When to Choose Factor Analysis
Factor analysis is tool for understanding the structure or order of a certain phenomenon or phenomena. Since phenomena take place across space and time, they can have a pattern, even be independent of each other, or exhibit multiple patterns. A lot of PhD Thesis and Dissertations involve use of factor analysis in data analysis chapter.
For instance, we tend to associate a set of behaviours or a certain pattern of attitudes with business people and another set wth the farming community. Different economic systems exhibit different patterns of behaviour and even the idea of conflict manifests a pattern of elements, such as two or more parties and a clash or contradiction in goals. Even the weather exhibits distinct patterns.
Factor analysis can be used to deal with a great volume of measurements as well as subjective observations and organize them into specific patterns of occurring. The patterns become clear and it is then easier to establish relationships and equations. Factor analysis is a useful tool which can be made use of to understand a certain area, provide structure, map out unknown ideas, categorize or condense information, shed light on causal linkages, filter or reshape data, pinpoint equations, test and form theories, limit variables and arrive at conclusions. In case you wish to de-tangle linear relationships into distinct patterns, the factor analysis is a useful method since each pattern is made to appear as a factor which delineates a separate group of connected information.
Further, factor analysis is handy if you wish to condense a great volume of data or information and provide a more parsimonious summary. For instance, it can be difficult to deal either descriptively or objectively with 50 aspects each of 300 countries. Here data analysis can help in the organization, structuring and making lucid of such data by merely reducing them to their commonalities and mutual patterns. Even a glance at the condensed information, provided by factor analysis can give us an idea of the greater volume of data. Countries can be far more conveniently discussed and contrasted on the basis of financial growth, extent and dimensions of politics.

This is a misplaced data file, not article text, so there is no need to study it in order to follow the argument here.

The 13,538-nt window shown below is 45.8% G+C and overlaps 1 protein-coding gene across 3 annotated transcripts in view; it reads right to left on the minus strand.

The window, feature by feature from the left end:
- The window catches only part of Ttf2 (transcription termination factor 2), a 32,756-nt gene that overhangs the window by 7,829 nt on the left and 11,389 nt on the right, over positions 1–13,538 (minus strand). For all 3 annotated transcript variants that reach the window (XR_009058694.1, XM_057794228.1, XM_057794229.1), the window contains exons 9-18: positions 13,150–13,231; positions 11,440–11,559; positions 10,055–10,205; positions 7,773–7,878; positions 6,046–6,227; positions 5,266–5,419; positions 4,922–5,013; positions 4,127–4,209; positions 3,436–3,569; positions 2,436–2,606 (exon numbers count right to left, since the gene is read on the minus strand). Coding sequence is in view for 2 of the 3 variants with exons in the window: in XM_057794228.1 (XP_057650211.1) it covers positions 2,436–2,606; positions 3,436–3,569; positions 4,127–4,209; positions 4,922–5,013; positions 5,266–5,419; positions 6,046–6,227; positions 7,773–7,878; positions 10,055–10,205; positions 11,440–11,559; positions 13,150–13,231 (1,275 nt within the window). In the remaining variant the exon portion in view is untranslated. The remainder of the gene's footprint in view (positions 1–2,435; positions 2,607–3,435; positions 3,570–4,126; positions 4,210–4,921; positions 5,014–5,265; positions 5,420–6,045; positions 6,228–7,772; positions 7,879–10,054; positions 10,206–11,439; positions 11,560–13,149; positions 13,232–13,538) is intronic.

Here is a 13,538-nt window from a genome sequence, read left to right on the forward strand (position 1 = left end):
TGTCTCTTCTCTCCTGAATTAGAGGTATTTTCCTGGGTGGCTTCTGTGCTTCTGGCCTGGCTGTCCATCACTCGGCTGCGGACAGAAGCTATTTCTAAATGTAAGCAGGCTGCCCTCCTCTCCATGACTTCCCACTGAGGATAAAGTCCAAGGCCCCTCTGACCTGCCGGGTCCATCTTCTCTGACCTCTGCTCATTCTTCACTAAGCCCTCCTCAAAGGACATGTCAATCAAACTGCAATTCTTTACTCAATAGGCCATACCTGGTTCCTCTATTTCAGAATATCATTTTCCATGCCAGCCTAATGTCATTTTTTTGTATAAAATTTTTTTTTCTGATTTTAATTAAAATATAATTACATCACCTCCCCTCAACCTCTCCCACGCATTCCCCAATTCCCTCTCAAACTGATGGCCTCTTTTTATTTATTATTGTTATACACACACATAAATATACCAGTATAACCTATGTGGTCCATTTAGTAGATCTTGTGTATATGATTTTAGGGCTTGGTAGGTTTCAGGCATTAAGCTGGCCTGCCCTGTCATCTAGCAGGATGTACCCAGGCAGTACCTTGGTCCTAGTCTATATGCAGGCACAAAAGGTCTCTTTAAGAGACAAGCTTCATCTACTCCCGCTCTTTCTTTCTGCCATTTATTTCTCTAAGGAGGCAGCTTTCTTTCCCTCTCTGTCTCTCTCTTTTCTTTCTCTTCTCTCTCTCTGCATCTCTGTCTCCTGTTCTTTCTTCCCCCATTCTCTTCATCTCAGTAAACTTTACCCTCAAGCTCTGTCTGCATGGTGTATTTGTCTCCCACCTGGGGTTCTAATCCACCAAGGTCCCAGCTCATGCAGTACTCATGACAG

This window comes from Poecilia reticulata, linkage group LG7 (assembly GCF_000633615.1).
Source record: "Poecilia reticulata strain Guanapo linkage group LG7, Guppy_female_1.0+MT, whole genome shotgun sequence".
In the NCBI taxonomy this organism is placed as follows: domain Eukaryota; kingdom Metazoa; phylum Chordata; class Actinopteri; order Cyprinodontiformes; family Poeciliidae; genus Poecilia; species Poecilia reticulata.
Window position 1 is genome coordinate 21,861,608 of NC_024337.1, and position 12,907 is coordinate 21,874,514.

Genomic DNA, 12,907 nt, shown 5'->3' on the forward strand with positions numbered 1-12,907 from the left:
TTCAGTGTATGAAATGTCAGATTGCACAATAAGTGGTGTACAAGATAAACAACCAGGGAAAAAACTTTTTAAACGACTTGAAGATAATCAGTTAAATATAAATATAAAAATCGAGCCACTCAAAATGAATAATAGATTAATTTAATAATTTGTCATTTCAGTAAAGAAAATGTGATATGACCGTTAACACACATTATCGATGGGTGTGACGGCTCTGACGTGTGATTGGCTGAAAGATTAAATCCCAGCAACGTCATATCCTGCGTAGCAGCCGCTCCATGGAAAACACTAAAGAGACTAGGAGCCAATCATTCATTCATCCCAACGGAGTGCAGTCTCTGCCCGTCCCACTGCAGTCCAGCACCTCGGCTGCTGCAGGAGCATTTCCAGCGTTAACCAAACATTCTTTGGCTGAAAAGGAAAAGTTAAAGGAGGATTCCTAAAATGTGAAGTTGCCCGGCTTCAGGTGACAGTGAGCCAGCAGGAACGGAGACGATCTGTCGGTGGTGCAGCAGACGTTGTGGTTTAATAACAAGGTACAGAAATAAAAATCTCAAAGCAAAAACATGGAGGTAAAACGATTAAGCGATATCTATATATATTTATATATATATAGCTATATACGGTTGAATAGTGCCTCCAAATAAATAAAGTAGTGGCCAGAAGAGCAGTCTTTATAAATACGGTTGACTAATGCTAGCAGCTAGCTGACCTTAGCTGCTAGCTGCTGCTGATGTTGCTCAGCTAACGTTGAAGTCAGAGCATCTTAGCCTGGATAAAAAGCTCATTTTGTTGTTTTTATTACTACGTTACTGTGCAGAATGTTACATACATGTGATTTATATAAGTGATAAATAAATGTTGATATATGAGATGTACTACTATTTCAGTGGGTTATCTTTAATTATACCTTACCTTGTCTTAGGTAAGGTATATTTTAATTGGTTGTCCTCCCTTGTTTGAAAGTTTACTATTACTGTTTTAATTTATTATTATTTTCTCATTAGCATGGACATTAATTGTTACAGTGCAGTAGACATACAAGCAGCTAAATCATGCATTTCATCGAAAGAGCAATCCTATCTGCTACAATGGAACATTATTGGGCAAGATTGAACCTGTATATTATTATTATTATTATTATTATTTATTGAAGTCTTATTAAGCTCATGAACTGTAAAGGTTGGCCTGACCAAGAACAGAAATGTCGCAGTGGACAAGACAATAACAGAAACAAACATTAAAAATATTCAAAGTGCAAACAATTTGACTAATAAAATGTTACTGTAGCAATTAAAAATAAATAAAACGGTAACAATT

In case you have to deal with unorganized data, unfamiliar interdependencies, great volumes of both quantitative and qualitative variables or just bad data, factor analysis can be an extremely useful tool especially in the social sciences. Use it to manage more than a hundred variables at the same time, reduce the possibility of random errors or invalidity and simplify complicated equations into their basic premises.
However, factor analysis is not without its disadvantages. It is mathematically complex and includes very different and aspects, which need to be understood and applied. Its technological jargon is complex and includes terms such as simple structure, loadings, communality, as eigenvalues orthogonal, etc.
The findings or results of a factor analysis technique can take up many pages of a report, and consequently leave little space for an introduction to methodology or an explanation of terms. Further, factor analysis as a technique is usually not learnt by students in their formal training. Besides, even social scientists and policy makers have complained that the nature and the importance of the results of factor analysis are hard to understand.